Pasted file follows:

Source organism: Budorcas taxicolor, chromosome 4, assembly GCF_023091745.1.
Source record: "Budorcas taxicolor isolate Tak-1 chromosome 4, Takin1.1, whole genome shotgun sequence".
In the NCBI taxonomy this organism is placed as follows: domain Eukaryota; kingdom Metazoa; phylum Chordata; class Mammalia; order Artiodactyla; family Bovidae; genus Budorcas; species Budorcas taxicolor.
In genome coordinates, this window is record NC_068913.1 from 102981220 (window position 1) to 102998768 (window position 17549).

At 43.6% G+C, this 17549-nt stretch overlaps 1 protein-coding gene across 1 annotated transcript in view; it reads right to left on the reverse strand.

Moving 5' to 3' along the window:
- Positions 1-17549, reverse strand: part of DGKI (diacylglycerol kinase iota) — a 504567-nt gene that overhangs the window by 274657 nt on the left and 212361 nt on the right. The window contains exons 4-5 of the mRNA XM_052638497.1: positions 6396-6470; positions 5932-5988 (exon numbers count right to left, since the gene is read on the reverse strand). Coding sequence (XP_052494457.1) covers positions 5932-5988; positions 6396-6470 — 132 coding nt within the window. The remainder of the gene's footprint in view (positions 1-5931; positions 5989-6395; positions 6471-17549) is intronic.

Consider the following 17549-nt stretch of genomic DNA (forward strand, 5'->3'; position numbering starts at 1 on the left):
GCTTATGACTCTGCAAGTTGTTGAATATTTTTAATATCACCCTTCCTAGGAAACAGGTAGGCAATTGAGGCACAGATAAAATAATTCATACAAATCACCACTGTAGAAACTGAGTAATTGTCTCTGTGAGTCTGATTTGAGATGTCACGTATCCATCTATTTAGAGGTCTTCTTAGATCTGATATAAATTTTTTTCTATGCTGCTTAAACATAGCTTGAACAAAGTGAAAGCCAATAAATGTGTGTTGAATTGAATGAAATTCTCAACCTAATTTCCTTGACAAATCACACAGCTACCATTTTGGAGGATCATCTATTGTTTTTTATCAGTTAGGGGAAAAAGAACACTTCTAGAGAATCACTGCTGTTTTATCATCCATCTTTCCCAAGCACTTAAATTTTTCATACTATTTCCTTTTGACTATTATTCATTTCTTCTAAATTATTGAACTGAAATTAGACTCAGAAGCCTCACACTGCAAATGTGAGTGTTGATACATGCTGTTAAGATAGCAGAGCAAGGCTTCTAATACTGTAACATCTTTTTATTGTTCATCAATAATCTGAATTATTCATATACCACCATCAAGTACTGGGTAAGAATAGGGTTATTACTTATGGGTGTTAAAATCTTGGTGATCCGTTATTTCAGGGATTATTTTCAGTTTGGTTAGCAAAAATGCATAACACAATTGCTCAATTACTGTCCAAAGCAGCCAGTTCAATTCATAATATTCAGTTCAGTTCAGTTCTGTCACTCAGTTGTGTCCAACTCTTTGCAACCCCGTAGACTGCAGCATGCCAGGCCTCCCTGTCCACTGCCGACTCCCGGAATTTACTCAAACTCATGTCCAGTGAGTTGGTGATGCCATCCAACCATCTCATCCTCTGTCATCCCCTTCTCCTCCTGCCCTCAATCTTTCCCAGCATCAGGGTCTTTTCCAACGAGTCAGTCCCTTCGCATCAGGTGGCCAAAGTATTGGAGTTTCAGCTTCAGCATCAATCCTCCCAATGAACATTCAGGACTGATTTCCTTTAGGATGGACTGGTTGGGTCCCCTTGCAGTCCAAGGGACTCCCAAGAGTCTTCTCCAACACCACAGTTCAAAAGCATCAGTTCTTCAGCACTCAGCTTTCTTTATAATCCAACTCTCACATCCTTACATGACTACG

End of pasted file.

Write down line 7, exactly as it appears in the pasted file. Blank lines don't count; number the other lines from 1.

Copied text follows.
- Positions 1-17549, reverse strand: part of DGKI (diacylglycerol kinase iota) — a 504567-nt gene that overhangs the window by 274657 nt on the left and 212361 nt on the right. The window contains exons 4-5 of the mRNA XM_052638497.1: positions 6396-6470; positions 5932-5988 (exon numbers count right to left, since the gene is read on the reverse strand). Coding sequence (XP_052494457.1) covers positions 5932-5988; positions 6396-6470 — 132 coding nt within the window. The remainder of the gene's footprint in view (positions 1-5931; positions 5989-6395; positions 6471-17549) is intronic.